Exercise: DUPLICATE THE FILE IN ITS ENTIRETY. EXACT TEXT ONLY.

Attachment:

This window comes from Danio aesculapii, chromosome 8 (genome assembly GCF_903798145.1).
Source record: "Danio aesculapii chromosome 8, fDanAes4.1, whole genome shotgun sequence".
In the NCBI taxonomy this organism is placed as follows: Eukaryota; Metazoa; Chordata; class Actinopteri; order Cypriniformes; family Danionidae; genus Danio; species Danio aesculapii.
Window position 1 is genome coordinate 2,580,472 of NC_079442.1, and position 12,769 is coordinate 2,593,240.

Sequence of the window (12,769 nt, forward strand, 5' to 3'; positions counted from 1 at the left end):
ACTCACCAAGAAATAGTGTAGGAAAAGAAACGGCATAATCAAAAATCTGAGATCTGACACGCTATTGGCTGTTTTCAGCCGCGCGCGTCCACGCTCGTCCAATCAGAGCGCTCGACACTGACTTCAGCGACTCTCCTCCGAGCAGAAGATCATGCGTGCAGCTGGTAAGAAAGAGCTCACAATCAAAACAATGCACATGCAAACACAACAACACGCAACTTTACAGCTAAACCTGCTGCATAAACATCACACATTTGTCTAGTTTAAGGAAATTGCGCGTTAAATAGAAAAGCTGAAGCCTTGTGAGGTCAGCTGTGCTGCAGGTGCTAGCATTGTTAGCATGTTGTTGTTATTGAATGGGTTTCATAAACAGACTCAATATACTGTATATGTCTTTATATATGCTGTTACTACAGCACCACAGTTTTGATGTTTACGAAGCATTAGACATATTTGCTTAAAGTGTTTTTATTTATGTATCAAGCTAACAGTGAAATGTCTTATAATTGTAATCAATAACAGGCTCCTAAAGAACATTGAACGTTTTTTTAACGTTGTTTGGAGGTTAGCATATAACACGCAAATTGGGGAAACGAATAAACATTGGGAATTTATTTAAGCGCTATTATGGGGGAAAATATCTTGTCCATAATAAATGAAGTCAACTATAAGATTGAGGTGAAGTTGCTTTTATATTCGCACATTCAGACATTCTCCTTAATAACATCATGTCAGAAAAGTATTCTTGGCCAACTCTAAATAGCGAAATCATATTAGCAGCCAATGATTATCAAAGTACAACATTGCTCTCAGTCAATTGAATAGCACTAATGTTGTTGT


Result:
This window comes from Danio aesculapii, chromosome 8 (genome assembly GCF_903798145.1).
Source record: "Danio aesculapii chromosome 8, fDanAes4.1, whole genome shotgun sequence".
In the NCBI taxonomy this organism is placed as follows: Eukaryota; Metazoa; Chordata; class Actinopteri; order Cypriniformes; family Danionidae; genus Danio; species Danio aesculapii.
Window position 1 is genome coordinate 2,580,472 of NC_079442.1, and position 12,769 is coordinate 2,593,240.

Sequence of the window (12,769 nt, forward strand, 5' to 3'; positions counted from 1 at the left end):
ACTCACCAAGAAATAGTGTAGGAAAAGAAACGGCATAATCAAAAATCTGAGATCTGACACGCTATTGGCTGTTTTCAGCCGCGCGCGTCCACGCTCGTCCAATCAGAGCGCTCGACACTGACTTCAGCGACTCTCCTCCGAGCAGAAGATCATGCGTGCAGCTGGTAAGAAAGAGCTCACAATCAAAACAATGCACATGCAAACACAACAACACGCAACTTTACAGCTAAACCTGCTGCATAAACATCACACATTTGTCTAGTTTAAGGAAATTGCGCGTTAAATAGAAAAGCTGAAGCCTTGTGAGGTCAGCTGTGCTGCAGGTGCTAGCATTGTTAGCATGTTGTTGTTATTGAATGGGTTTCATAAACAGACTCAATATACTGTATATGTCTTTATATATGCTGTTACTACAGCACCACAGTTTTGATGTTTACGAAGCATTAGACATATTTGCTTAAAGTGTTTTTATTTATGTATCAAGCTAACAGTGAAATGTCTTATAATTGTAATCAATAACAGGCTCCTAAAGAACATTGAACGTTTTTTTAACGTTGTTTGGAGGTTAGCATATAACACGCAAATTGGGGAAACGAATAAACATTGGGAATTTATTTAAGCGCTATTATGGGGGAAAATATCTTGTCCATAATAAATGAAGTCAACTATAAGATTGAGGTGAAGTTGCTTTTATATTCGCACATTCAGACATTCTCCTTAATAACATCATGTCAGAAAAGTATTCTTGGCCAACTCTAAATAGCGAAATCATATTAGCAGCCAATGATTATCAAAGTACAACATTGCTCTCAGTCAATTGAATAGCACTAATGTTGTTGT